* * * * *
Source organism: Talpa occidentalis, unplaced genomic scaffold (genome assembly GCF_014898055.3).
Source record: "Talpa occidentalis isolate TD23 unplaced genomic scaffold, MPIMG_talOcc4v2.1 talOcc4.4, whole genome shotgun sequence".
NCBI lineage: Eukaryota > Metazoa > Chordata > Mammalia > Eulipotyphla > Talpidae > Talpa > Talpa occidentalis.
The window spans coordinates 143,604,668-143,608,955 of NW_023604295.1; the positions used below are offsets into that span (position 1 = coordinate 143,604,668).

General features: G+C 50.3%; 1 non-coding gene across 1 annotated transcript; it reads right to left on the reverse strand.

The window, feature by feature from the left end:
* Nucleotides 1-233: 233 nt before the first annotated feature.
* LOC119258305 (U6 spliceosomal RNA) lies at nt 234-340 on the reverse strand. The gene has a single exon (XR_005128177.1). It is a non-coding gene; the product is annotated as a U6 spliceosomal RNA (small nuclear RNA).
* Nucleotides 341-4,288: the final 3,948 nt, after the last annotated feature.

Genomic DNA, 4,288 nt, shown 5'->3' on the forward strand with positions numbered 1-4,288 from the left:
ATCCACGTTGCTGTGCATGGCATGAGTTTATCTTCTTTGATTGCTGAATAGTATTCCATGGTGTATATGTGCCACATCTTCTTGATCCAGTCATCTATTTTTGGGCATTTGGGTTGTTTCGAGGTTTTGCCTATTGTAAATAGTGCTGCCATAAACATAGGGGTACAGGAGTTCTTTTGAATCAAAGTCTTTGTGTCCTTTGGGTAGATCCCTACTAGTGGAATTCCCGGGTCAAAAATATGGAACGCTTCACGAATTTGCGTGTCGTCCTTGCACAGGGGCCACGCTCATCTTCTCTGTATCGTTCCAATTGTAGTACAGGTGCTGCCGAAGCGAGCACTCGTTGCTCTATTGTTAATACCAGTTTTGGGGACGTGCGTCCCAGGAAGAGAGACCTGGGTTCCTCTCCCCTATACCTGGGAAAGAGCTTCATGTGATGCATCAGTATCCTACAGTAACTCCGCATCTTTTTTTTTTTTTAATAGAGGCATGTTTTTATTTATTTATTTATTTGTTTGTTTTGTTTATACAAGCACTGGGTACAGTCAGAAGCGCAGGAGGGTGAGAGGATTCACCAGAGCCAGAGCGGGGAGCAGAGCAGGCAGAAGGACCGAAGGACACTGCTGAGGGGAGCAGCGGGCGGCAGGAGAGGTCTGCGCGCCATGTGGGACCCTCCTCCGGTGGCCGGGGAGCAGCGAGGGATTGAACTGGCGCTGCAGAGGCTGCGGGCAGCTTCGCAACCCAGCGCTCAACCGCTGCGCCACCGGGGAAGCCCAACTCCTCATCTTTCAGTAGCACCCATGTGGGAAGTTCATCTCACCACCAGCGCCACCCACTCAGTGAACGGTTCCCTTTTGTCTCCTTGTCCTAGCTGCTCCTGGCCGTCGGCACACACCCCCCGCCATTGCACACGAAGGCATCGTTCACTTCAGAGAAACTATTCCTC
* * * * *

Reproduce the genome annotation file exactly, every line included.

Source organism: Talpa occidentalis, unplaced genomic scaffold (genome assembly GCF_014898055.3).
Source record: "Talpa occidentalis isolate TD23 unplaced genomic scaffold, MPIMG_talOcc4v2.1 talOcc4.4, whole genome shotgun sequence".
NCBI lineage: Eukaryota > Metazoa > Chordata > Mammalia > Eulipotyphla > Talpidae > Talpa > Talpa occidentalis.
The window spans coordinates 143,604,668-143,608,955 of NW_023604295.1; the positions used below are offsets into that span (position 1 = coordinate 143,604,668).

General features: G+C 50.3%; 1 non-coding gene across 1 annotated transcript; it reads right to left on the reverse strand.

The window, feature by feature from the left end:
* Nucleotides 1-233: 233 nt before the first annotated feature.
* LOC119258305 (U6 spliceosomal RNA) lies at nt 234-340 on the reverse strand. The gene has a single exon (XR_005128177.1). It is a non-coding gene; the product is annotated as a U6 spliceosomal RNA (small nuclear RNA).
* Nucleotides 341-4,288: the final 3,948 nt, after the last annotated feature.

Genomic DNA, 4,288 nt, shown 5'->3' on the forward strand with positions numbered 1-4,288 from the left:
ATCCACGTTGCTGTGCATGGCATGAGTTTATCTTCTTTGATTGCTGAATAGTATTCCATGGTGTATATGTGCCACATCTTCTTGATCCAGTCATCTATTTTTGGGCATTTGGGTTGTTTCGAGGTTTTGCCTATTGTAAATAGTGCTGCCATAAACATAGGGGTACAGGAGTTCTTTTGAATCAAAGTCTTTGTGTCCTTTGGGTAGATCCCTACTAGTGGAATTCCCGGGTCAAAAATATGGAACGCTTCACGAATTTGCGTGTCGTCCTTGCACAGGGGCCACGCTCATCTTCTCTGTATCGTTCCAATTGTAGTACAGGTGCTGCCGAAGCGAGCACTCGTTGCTCTATTGTTAATACCAGTTTTGGGGACGTGCGTCCCAGGAAGAGAGACCTGGGTTCCTCTCCCCTATACCTGGGAAAGAGCTTCATGTGATGCATCAGTATCCTACAGTAACTCCGCATCTTTTTTTTTTTTTAATAGAGGCATGTTTTTATTTATTTATTTATTTGTTTGTTTTGTTTATACAAGCACTGGGTACAGTCAGAAGCGCAGGAGGGTGAGAGGATTCACCAGAGCCAGAGCGGGGAGCAGAGCAGGCAGAAGGACCGAAGGACACTGCTGAGGGGAGCAGCGGGCGGCAGGAGAGGTCTGCGCGCCATGTGGGACCCTCCTCCGGTGGCCGGGGAGCAGCGAGGGATTGAACTGGCGCTGCAGAGGCTGCGGGCAGCTTCGCAACCCAGCGCTCAACCGCTGCGCCACCGGGGAAGCCCAACTCCTCATCTTTCAGTAGCACCCATGTGGGAAGTTCATCTCACCACCAGCGCCACCCACTCAGTGAACGGTTCCCTTTTGTCTCCTTGTCCTAGCTGCTCCTGGCCGTCGGCACACACCCCCCGCCATTGCACACGAAGGCATCGTTCACTTCAGAGAAACTATTCCTC